In doing so, Moss accurately and poignantly makes the connection between flamenco and feminism, most particularly, flamenco and the equality of the sexes. This has been reasonably well documented in books written on the historical and political context of flamenco. Donn Pohren was the first writer in history to communicate the mysteries of flamenco to an English-speaking audience. See http://www.salon.com/1999/10/02/pohren/. He writes about flamenco ‘as art’ and flamenco ‘as a way of life’. In this way, flamenco is not just the music of southern Spain. More than that it is a way of life that influences the daily activities of may southern Spaniards. The art of flamenco is the outward expression of the flamenco way of life, expressed by anyone who is emotionally and actively involved in this unique philosophy’ Pohren 1962. The central philosophy and narrative is that of the social outcast, the wandering gypsies who passed through Andalucian, and were bound up in the history of colonisation, conquest and persecution throughout the ages. See flamenco family tree http://nylonguitarist.com/flamenco_family_tree.html

Interestingly, the political nature of flamenco is discussed in ‘Anything but background music’ by writer on the politics of culture Mike Marqusee in red pepper magazine. See http://www.redpepper.org.uk/anything-but-background-music/. Marqusee, points to the poetic influence of Lorca in the cante jondo, the ‘deep song’ associated with the gypsies of southern Spain. Lorca found in it a source of inspiration in his lifelong political-cultural-sexual struggle against bourgeois philistinism. The recovery and promotion of deep song was part of a larger democratic embrace of popular beauty, an antidote to what he came to see as the inhuman machine of modern capitalism. As a leftist and modernist, he embraced cultural diversity and plural identities of flamenco, whose unique expressive forms, gave access to remote but shared human realms and opportunity to champion the music of the gypsies, as he did the Muslim and Jewish roots of Spanish culture. All of which made him a prime target for the fascists, who murdered him in the early days of the civil war.

In ‘Flamenco: Passion, Politics and Popular Culture’, William Washabaugh describes flamenco as that which remembers, celebrates and plays with male and female centered “moments of sociality”. This is illustrated in a dance from Seville called the sevillanas. In this dance, the woman imitates the bull with arms curved over her head, challenging the composure and self discipline of the man with her wild and dangerous naturalness. Public fraternity and male bonding occur in small public gatherings, late at night in pubs and taverns where working class men gather together to celebrate camaraderie with wine and spine chilling emotionally charges and poetic flamenco cante. For women, bright, daring and carnivalesque festivals like the feria, represents a release from the constraints of social life, which allows women to dress in daring clothes and dance provocative dances. This corresponds to my own experience of Thursday night flamenco at the Spanish Club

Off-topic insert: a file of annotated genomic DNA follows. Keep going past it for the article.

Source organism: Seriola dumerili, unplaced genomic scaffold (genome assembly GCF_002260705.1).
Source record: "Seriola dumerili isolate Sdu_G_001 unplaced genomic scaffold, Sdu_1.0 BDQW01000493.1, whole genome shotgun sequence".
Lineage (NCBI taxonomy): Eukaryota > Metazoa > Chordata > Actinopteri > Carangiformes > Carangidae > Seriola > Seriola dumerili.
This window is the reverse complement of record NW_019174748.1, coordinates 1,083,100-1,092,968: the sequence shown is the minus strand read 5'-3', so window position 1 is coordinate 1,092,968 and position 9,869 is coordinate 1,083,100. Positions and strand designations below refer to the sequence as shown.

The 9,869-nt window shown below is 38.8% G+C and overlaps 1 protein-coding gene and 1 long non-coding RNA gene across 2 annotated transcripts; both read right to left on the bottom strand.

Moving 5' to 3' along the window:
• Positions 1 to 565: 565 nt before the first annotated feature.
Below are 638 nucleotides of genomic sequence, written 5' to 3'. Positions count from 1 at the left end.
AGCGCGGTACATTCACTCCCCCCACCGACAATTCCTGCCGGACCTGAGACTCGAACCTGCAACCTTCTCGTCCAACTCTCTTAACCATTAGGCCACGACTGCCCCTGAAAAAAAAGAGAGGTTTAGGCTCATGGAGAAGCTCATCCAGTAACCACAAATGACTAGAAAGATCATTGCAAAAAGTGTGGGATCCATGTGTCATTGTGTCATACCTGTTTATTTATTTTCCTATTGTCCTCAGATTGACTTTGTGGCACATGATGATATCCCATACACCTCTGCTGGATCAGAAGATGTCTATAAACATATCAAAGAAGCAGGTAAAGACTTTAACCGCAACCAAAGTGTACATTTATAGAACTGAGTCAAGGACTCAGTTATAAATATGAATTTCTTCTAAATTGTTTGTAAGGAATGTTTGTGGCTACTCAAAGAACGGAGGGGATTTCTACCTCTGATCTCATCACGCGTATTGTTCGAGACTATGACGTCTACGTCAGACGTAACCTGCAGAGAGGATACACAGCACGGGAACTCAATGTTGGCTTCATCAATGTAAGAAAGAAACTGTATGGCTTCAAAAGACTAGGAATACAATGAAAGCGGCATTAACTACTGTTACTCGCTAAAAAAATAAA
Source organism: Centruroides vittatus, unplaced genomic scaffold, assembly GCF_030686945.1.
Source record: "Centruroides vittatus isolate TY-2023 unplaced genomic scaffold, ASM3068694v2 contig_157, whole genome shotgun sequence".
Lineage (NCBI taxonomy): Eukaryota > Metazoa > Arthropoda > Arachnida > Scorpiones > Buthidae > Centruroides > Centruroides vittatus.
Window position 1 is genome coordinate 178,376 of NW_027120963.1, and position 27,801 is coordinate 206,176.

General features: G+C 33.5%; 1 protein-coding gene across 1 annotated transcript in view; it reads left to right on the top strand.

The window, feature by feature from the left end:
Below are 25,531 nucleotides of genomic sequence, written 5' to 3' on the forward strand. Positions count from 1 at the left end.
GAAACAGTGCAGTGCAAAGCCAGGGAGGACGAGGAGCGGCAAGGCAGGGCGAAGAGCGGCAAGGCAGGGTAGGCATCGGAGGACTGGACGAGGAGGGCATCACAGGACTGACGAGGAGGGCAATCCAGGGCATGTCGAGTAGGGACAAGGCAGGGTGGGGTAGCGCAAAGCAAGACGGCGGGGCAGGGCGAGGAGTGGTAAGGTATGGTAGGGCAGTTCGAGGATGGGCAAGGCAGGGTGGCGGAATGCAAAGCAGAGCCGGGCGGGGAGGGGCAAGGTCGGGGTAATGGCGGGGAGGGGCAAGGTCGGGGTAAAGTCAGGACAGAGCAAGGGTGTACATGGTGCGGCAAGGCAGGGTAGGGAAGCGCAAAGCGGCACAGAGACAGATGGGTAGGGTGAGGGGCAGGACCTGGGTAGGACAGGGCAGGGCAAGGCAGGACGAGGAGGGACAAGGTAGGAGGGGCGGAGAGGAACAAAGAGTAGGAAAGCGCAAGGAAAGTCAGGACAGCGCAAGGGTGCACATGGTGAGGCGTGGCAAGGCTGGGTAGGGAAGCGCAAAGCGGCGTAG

Every Thursday night, we would finish our flamenco class, and venture downstairs to the bar where the party had only just begun. There was live music, singing and dancing all night long, and the club would be filled with Spaniards of all ages, drinking, eating tapas, and talking with friends after a long week at work. Men and women would spontaneously get up to sing and dance with the musicians. Occasionally, I would get up to dance the sevillanas and tangos we had been working on in class with my fellow flamencas. Being a working night, a late night of escapism and dancing all night felt very indulgent, liberating and empowering. It was as though all the pressure and worry of the week was suddenly lifted from my shoulders, and instead was filled with the joy of music and dance.

The next chapter…

‘A small group of thoughtful people could change the world. Indeed, it’s the only thing that ever has’ –Margaret Mead, in ‘The Next Chapter, page 305, The Fictional Woman
In the same way, I feel that by bravely documenting her personal experiences in the Fictional Woman, Tara Moss ‘makes the personal political’, empowering for the next generation of feminists to ‘change the story. To look beyond the fictions of the past, stop viewing activism and feminism as radical and see the bigger picture. To acknowledge that woman in the 21st century can be as strong, complex and multi-dimensional as men. Tara’s book pave the way for next generation of women and men to arm themselves with use statistics, research and lived experience, to draw attention to the existence of gender inequalities. To challenge those who would have us believe that the position of women as secondary to man is part of the natural order of things. To dispel the myth of ‘meritocracy’, which has for centuries ignored the simple fact that the so called ‘best person for the job has been from the same demographic. This book is calling us to take actions both large and small. By acting with new knowledge and using our democratic rights to lessen bias, practice inclusion, seek out facts to challenge assumptions, and to speak out against inequalities where they exist – we can change the world, one decision, one action, one word at a time.

On that  note, I would  like to leave  you with an inspiring Farruca traditionally danced by men, but this time danced by Marina 

Sydney Ideas – Tara Moss: The Fictional Woman

Author Tara Moss on molded gender narratives, toxic silences, and damaging stereotypes. In conversation with Professor Elspeth Probyn and a fellow PhD candidate in the Department of Gender and Cultural Studies at the University of Sydney, Paul Priday.